Get Enough Sleep
We all perform better when we’re properly rested. This is because our bodies do the most healing while we sleep. If your body is out of whack from stress, sleep is an essential ingredient to feeling better.
Share Your Problems
You don’t need to figure everything out on your own. Seek help and support from trusted family members and friends. Consider letting them help with the things that may be preventing you from taking time to relax and recharge.
A great way to de-stress and keep your overall digestive system healthy is by exercising several times a week. Exercise releases chemicals called endorphins (“happy hormones”), which counteract the negative effects of stress. Slowly build up to an exercise routine if you are not used to exercise.
Keep Your Sense of Humor
Laughter is a great stress reducer and boosts the immune system, which is often weakened by stress. Spending time with friends is a great way to keep the mood lighter and share each other’s troubles.
Managing and Treating Stress Related Diarrhea
There are additional ways to manage stress-related diarrhea when it occurs. Being mindful of what you drink and eat may help your gut to return to normal more quickly.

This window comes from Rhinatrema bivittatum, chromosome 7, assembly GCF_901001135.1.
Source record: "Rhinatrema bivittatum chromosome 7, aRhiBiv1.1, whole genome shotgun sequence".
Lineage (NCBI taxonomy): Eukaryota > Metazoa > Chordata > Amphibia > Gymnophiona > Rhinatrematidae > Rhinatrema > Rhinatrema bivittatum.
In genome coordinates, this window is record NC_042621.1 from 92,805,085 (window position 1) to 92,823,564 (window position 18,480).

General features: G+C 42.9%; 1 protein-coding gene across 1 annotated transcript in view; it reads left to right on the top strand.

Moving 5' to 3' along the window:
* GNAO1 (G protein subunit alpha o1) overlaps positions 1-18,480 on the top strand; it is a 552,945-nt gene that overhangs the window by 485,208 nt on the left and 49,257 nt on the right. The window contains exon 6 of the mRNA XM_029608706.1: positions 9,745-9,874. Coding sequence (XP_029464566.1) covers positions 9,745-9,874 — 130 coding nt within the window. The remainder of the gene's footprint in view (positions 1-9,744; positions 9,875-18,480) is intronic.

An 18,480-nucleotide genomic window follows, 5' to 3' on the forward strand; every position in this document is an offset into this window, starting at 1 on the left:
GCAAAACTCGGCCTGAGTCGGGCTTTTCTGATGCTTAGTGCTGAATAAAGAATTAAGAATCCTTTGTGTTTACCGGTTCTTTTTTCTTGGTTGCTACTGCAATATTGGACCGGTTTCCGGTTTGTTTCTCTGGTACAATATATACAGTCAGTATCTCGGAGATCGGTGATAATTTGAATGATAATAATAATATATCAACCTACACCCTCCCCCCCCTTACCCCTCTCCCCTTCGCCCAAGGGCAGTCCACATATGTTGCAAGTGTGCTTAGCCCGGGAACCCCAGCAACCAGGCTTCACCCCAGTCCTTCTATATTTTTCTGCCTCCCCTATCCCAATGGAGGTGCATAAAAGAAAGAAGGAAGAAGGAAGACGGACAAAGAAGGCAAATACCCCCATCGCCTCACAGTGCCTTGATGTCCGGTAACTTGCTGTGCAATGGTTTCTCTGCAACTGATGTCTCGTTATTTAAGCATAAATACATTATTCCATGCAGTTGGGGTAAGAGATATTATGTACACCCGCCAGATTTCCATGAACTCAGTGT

Diarrhea causes a person to lose more minerals and fluids than usual, resulting in dehydration. Boost your hydration by drinking plenty of water and electrolyte drinks. Try to drink at least 1 cup of water every time you have a loose bowel movement8.
Improve Your Gut Health
Another reason why stress and diarrhea often go together is that stress can cause changes in the gut bacteria4. Try adding probiotic supplements or drinks (kefir) to your diet to help boost the beneficial bacteria in your gut.
Take an OTC Anti-Diarrheal
Having diarrhea can be stressful in and of itself, especially if you’re already feeling under pressure.
IMODIUM® products contain an active ingredient called loperamide, which works to help restore your digestive system to its normal pace—giving you one less thing to feel anxious about. There are different IMODIUM® products available to choose from to help treat your symptoms. For example, if you have gas, cramps, or bloating accompanying your diarrhea symptoms, choose IMODIUM® Multi-Symptom Relief.
If symptoms persist for more than two days or get worse, stop use and consult your healthcare professional.
2. https://www.medicalnewstoday.com/articles/stress-diarrhea 3. https://www.apa.org/topics/stress/body 4. https://www.tandfonline.com/doi/full/10.1586/17474124.2014.911659 5. https://dictionary.apa.org/fight-or-flight-response 6. https://www.merckmanuals.com/home/digestive-disorders/symptoms-of-digestive-disorders/diarrhea-in-adults 7. https://adaa.org/learn-from-us/from-the-experts/blog-posts/consumer/how-calm-anxious-stomach-brain-gut-connection 8. https://medlineplus.gov/ency/patientinstructions/000121.htm